Through my experiences writing code, for software projects at school and work, I have come into contact with many topics of this class. As Professor Wyk has already mentioned in class, this class was created to address the concern of important software development practices being missed in other classes. These practices enable a programmer to look at work as a craft rather than work.
I have used a few Version Control Systems in the past such as: Source Safe, CVS and Git. I have found Git to be my favorite. I like having a local repository to commit into without merging with the remote project. Also Git will compress files before sending them across the network making it perform very well. Having a version control system in place makes it easy for multiple developers to work on the same project. It also allows you to make changes in your code without the fear of breaking everything, if I doesn't work you can just revert the changes and you are back where you started.
Writing effective comments is another important topic of this class that I have had experience with. In my summer internship I wrote documentation for two existing software projects. Some of the most important comments I found were explaining the reason the decision to write a piece of code in a certain way. Documenting roadblocks and workarounds in a comment can save time for the next person to read the file.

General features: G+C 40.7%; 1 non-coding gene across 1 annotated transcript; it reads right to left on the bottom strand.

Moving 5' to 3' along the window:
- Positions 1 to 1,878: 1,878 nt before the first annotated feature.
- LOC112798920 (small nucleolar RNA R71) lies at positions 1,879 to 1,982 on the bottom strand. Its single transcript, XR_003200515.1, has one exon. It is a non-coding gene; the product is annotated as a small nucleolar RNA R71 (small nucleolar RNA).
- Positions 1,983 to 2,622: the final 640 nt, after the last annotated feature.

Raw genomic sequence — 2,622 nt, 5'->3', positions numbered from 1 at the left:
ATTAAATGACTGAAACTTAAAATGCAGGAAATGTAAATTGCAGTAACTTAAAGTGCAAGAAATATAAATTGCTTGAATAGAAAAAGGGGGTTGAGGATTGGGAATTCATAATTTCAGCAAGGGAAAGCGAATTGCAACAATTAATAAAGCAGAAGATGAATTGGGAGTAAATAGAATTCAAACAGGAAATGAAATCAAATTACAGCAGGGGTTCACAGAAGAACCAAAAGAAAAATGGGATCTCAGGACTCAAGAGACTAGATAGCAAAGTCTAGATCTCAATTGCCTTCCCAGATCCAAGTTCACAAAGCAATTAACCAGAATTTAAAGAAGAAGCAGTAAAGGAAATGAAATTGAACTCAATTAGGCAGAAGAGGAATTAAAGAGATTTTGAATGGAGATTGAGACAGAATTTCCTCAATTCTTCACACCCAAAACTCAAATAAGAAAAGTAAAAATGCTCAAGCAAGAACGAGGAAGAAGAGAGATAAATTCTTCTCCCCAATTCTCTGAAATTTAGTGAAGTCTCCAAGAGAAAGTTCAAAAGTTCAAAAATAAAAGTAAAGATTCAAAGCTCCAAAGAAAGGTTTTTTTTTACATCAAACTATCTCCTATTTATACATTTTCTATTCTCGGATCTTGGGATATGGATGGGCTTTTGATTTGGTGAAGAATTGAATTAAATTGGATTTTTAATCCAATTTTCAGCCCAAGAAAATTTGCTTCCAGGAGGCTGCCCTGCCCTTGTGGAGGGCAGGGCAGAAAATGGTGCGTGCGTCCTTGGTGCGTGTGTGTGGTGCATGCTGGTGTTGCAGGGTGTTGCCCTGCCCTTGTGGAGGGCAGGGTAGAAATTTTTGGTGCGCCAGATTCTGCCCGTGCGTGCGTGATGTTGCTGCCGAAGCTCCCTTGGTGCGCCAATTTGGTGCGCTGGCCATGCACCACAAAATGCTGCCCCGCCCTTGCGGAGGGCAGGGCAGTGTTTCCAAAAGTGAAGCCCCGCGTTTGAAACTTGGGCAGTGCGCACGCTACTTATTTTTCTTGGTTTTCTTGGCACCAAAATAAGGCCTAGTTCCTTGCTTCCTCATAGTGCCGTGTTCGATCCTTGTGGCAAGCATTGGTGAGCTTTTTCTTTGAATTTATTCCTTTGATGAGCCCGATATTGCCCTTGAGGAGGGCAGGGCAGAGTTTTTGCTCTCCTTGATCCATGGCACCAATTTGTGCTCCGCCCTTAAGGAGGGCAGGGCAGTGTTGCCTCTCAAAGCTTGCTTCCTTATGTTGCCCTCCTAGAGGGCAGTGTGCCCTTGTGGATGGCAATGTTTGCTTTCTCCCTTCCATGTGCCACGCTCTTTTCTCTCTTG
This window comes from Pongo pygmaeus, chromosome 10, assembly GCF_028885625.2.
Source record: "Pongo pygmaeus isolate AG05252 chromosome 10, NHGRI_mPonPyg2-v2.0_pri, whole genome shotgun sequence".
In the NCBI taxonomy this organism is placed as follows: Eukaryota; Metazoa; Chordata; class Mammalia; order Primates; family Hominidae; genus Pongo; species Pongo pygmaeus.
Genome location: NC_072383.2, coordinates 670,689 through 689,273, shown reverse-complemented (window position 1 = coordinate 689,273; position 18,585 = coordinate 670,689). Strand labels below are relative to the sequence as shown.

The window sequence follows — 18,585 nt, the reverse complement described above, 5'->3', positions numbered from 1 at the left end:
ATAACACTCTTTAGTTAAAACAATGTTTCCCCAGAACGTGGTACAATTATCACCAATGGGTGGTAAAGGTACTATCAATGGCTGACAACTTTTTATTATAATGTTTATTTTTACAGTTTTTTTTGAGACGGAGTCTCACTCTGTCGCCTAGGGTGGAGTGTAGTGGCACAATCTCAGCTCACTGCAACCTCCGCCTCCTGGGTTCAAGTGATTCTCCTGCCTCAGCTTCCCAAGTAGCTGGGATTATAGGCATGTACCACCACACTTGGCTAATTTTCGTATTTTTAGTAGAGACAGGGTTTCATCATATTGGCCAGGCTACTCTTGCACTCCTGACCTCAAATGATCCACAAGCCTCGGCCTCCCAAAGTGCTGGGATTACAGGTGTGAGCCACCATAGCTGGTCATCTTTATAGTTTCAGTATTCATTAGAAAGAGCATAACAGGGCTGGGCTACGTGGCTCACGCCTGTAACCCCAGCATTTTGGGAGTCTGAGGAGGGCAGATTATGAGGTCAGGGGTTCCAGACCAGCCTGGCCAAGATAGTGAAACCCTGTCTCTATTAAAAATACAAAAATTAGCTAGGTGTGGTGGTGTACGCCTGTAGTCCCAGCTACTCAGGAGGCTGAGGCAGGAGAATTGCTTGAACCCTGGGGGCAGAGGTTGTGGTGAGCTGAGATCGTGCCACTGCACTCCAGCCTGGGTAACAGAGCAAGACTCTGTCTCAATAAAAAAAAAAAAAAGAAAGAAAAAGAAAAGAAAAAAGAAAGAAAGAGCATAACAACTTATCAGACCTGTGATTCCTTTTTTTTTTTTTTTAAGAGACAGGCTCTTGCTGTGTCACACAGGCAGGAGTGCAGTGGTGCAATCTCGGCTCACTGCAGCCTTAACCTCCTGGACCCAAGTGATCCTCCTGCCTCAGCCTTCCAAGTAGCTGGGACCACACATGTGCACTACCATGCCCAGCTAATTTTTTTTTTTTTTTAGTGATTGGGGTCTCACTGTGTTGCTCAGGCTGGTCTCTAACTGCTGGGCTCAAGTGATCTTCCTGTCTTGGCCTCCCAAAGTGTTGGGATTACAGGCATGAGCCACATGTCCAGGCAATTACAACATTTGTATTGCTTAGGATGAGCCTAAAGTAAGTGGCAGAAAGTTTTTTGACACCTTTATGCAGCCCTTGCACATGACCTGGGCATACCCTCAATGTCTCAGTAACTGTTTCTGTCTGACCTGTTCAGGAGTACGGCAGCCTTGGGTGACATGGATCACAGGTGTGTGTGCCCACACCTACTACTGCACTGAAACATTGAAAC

Modular Software Design and Unit Testing are topics I am looking forward to receiving more in-depth information about. Know the right level of abstraction to design and using inheritance effectively make coding solutions easier.
Unit testing is also very helpful. If you don't write unit tests then your production code modules are your unit tests. Test helps find bugs and let's you rewrite code without the fear and assurance that things still work as expected.